"One of the most enduring features of Iranian politics under the Islamic Republic has been the kaleidoscope of competing factions. . . . But, as the author of this well-researched and informative book makes clear, factional divisions in contemporary Iran are far more complicated and fluid, and they do not lend themselves to simple classification. Relying on a variety of Iranian documents, including parliamentary debates and newspapers, as well as Western sources, Moslem provides a detailed analysis of factions and factional interaction in post-Khomeni Iran. He explains the sources of factionalism and the major personalities in the evolving factional alignments in the country. Highly recommended."—Choice
Insightful and informative, Mehdi Moslem’s is the first book to provide a detailed account of Iran’s post-revolutionary politics. A profound analysis of the diverse political, sociocultural, economic, and foreign policy issues that have engulfed revolutionary Islamic Iran since its inception, this book is not only a must read for those interested in contemporary Iran but also an indispensable book for teachers of contemporary Middle East affairs and scholars of Islamic politics.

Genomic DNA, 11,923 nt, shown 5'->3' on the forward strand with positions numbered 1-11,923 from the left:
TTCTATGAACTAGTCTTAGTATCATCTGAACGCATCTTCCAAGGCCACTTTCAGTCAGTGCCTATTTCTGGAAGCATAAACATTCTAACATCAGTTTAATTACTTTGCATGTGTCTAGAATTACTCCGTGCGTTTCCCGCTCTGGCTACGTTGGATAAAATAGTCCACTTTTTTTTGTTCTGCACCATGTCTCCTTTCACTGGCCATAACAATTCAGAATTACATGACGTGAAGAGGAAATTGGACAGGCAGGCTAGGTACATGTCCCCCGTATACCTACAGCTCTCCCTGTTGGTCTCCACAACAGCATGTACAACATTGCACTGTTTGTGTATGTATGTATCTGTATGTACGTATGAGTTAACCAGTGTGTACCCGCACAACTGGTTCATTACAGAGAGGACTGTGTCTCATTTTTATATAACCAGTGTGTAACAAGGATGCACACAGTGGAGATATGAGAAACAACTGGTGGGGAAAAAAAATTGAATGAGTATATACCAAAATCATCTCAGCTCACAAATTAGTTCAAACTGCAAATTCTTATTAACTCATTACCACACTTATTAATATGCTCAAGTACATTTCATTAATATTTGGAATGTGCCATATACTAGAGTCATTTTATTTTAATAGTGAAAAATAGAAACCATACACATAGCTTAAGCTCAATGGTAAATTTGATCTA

Since the landslide victory of President Mohammed Khatami in May 1997, the official line of the Islamic Republic of Iran has been a study in contradictions. On one hand, Khatami condemned Iran’s past fanaticism, declaring his nation eager to embrace global standards based on mutual respect between nations regardless of ideologies: on the other hand, an opposing faction continues to perpetrate Iran’s enmity toward the West, America in particular. These two main factions also present competing versions of current national policies, and consequently the regime appears simultaneously to be practical and ideological—and to outsiders unfathomable.
Mehi Moslem is a research associate at Oxford University's Oriental Institute. He has written numerous articles on post-revolutionary Iran.
6 x 9, 384 pages